Roadrunners have a challenge figuring out how to coexist with the increasing number of humans, and their golf courses, in their territory.  I saw two in a neighbor’s front yard on one of my walks recently and wondered where they make their nest.

Image Problem, In Reverse

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Has anyone else been struck by how elegant, how almost attractive, some of the images for the coronavirus are on television?

Image Problem

All those flower-like
protrusions as if marketing
designed a logo for it, as if
it were not ugly—and
too small to see.

Are these trumpets signaling
attack, mouths to gobble
the good microbes, suction
cups structured to latch
onto surfaces or cells?

What marks the defense
against this enemy?  Where
are their marketers, their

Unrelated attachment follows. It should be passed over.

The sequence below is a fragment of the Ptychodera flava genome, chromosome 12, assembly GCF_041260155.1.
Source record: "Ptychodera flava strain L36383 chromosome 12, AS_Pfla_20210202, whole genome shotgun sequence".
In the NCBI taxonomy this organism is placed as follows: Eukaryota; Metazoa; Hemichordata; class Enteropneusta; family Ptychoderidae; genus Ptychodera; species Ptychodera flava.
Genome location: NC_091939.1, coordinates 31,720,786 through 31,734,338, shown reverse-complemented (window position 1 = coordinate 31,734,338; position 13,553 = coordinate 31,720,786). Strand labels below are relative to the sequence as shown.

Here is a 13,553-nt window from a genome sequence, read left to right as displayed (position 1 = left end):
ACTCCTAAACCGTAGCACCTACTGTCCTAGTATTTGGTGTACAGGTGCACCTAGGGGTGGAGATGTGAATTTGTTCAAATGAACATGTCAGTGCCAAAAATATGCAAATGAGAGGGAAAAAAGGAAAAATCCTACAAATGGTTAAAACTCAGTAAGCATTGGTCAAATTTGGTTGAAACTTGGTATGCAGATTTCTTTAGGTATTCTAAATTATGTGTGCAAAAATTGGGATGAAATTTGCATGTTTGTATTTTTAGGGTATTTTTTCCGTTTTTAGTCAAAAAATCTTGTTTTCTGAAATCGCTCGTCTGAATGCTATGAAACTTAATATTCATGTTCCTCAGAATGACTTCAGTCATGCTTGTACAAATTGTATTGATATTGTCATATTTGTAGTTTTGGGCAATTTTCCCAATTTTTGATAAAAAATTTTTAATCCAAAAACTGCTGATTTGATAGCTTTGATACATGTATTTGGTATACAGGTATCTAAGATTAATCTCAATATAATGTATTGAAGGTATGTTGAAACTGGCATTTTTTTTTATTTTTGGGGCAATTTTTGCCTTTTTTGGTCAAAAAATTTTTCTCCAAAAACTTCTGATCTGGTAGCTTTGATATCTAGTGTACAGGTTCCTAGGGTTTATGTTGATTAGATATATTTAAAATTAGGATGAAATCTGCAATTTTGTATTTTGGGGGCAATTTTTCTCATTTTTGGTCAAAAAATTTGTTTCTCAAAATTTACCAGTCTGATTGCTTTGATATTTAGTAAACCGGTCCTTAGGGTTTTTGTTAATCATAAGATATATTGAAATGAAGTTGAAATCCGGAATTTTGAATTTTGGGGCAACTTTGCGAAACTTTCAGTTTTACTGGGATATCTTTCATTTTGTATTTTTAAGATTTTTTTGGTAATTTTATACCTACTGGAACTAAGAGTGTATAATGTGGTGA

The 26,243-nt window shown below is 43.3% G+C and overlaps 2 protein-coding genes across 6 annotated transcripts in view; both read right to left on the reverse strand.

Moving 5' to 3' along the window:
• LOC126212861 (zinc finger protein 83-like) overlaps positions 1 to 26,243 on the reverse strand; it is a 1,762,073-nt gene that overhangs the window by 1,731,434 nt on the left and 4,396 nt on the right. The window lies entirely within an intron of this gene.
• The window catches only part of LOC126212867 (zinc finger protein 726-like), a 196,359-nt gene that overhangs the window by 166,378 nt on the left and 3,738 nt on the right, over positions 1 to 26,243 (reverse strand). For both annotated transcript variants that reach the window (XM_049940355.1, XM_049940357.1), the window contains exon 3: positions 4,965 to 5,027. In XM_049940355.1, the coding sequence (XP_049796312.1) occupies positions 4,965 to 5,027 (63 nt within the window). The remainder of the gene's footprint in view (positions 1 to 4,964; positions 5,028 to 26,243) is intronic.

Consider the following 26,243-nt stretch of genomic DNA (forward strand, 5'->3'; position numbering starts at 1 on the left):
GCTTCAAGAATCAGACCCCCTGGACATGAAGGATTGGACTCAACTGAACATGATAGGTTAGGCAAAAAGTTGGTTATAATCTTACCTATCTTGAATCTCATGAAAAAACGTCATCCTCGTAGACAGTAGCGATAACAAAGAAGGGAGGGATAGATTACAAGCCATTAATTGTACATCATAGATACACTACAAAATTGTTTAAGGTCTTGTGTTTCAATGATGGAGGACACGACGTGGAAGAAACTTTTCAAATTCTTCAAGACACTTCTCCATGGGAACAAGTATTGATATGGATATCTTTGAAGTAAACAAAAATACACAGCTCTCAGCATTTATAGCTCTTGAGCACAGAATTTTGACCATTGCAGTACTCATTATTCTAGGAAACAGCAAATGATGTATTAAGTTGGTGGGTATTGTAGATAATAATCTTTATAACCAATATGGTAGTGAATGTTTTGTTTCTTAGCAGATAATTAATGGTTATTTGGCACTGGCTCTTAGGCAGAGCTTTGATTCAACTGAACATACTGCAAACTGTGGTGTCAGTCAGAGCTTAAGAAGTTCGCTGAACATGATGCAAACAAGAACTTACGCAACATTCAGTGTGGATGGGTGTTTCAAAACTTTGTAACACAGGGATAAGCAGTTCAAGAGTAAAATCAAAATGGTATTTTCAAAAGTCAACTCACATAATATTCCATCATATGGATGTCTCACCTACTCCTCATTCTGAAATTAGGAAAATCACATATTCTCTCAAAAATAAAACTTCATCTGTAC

support-our-troops posters?

February Snow Times 2

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Snow is a rare thing here, although we often see it up on the mountain.  Even more unusual, this year we’ve had two snows in two weeks.

P1010199The first made a lovely covering, for the short time it lasted.  Here is the view through my study window.P1010203

The second week’s snow was a heavy wet one, giving a different effect.  It even covered the bonsai that sits at the edge of my patio.P1010205

 

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I wrote this poem for a friend who used snow falling as a symbol of depression.  That seems unlikely in the desert southwest.

February Morning
for John

He tells me snow
is a product of the air’s
despair.  Perhaps

he’s right: seedheads
of the tall grass are weighed
down, shawled in white.

But each twig on the tree
is highlighted, while the earth
sleeps cozy under its blanket

and every thirsty plant
will drink the melt; the birds
can feed again.

 

I think we’ve had our winter.  Spring winds should be here soon.